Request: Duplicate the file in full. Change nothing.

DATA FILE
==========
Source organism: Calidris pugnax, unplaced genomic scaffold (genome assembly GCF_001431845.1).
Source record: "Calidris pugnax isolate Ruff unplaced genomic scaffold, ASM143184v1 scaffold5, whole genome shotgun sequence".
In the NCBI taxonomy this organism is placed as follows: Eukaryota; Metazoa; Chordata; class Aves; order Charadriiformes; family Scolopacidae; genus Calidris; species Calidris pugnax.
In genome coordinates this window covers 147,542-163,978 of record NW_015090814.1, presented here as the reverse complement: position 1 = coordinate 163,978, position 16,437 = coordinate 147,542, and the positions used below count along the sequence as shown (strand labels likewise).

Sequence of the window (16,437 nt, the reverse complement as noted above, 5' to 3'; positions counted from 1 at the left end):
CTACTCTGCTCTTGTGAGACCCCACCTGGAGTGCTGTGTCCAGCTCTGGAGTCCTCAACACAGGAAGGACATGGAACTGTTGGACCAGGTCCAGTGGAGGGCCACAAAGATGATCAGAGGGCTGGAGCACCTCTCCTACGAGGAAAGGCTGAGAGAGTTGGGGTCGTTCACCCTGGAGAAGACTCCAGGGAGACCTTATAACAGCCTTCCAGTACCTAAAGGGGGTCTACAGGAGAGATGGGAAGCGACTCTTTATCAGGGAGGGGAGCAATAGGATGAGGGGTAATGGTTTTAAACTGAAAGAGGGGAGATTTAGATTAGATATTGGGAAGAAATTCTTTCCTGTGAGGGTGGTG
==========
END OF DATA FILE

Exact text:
Source organism: Calidris pugnax, unplaced genomic scaffold (genome assembly GCF_001431845.1).
Source record: "Calidris pugnax isolate Ruff unplaced genomic scaffold, ASM143184v1 scaffold5, whole genome shotgun sequence".
In the NCBI taxonomy this organism is placed as follows: Eukaryota; Metazoa; Chordata; class Aves; order Charadriiformes; family Scolopacidae; genus Calidris; species Calidris pugnax.
In genome coordinates this window covers 147,542-163,978 of record NW_015090814.1, presented here as the reverse complement: position 1 = coordinate 163,978, position 16,437 = coordinate 147,542, and the positions used below count along the sequence as shown (strand labels likewise).

Sequence of the window (16,437 nt, the reverse complement as noted above, 5' to 3'; positions counted from 1 at the left end):
CTACTCTGCTCTTGTGAGACCCCACCTGGAGTGCTGTGTCCAGCTCTGGAGTCCTCAACACAGGAAGGACATGGAACTGTTGGACCAGGTCCAGTGGAGGGCCACAAAGATGATCAGAGGGCTGGAGCACCTCTCCTACGAGGAAAGGCTGAGAGAGTTGGGGTCGTTCACCCTGGAGAAGACTCCAGGGAGACCTTATAACAGCCTTCCAGTACCTAAAGGGGGTCTACAGGAGAGATGGGAAGCGACTCTTTATCAGGGAGGGGAGCAATAGGATGAGGGGTAATGGTTTTAAACTGAAAGAGGGGAGATTTAGATTAGATATTGGGAAGAAATTCTTTCCTGTGAGGGTGGTG